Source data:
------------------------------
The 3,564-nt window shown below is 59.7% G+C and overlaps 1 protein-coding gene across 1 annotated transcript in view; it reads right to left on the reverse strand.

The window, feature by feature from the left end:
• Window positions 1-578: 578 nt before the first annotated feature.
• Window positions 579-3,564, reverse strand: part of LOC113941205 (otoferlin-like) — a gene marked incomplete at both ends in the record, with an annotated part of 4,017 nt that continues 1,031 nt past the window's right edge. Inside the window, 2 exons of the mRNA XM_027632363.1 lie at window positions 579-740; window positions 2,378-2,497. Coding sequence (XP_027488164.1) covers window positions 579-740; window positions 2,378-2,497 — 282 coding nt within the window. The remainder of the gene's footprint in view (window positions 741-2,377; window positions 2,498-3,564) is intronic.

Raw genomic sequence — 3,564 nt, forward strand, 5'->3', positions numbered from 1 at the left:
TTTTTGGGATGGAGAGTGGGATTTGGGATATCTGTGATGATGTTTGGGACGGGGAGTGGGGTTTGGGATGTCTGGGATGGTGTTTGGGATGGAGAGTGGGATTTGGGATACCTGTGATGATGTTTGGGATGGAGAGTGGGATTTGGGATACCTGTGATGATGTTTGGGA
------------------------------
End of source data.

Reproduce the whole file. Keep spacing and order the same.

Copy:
The 3,564-nt window shown below is 59.7% G+C and overlaps 1 protein-coding gene across 1 annotated transcript in view; it reads right to left on the reverse strand.

The window, feature by feature from the left end:
• Window positions 1-578: 578 nt before the first annotated feature.
• Window positions 579-3,564, reverse strand: part of LOC113941205 (otoferlin-like) — a gene marked incomplete at both ends in the record, with an annotated part of 4,017 nt that continues 1,031 nt past the window's right edge. Inside the window, 2 exons of the mRNA XM_027632363.1 lie at window positions 579-740; window positions 2,378-2,497. Coding sequence (XP_027488164.1) covers window positions 579-740; window positions 2,378-2,497 — 282 coding nt within the window. The remainder of the gene's footprint in view (window positions 741-2,377; window positions 2,498-3,564) is intronic.

Raw genomic sequence — 3,564 nt, forward strand, 5'->3', positions numbered from 1 at the left:
TTTTTGGGATGGAGAGTGGGATTTGGGATATCTGTGATGATGTTTGGGACGGGGAGTGGGGTTTGGGATGTCTGGGATGGTGTTTGGGATGGAGAGTGGGATTTGGGATACCTGTGATGATGTTTGGGATGGAGAGTGGGATTTGGGATACCTGTGATGATGTTTGGGA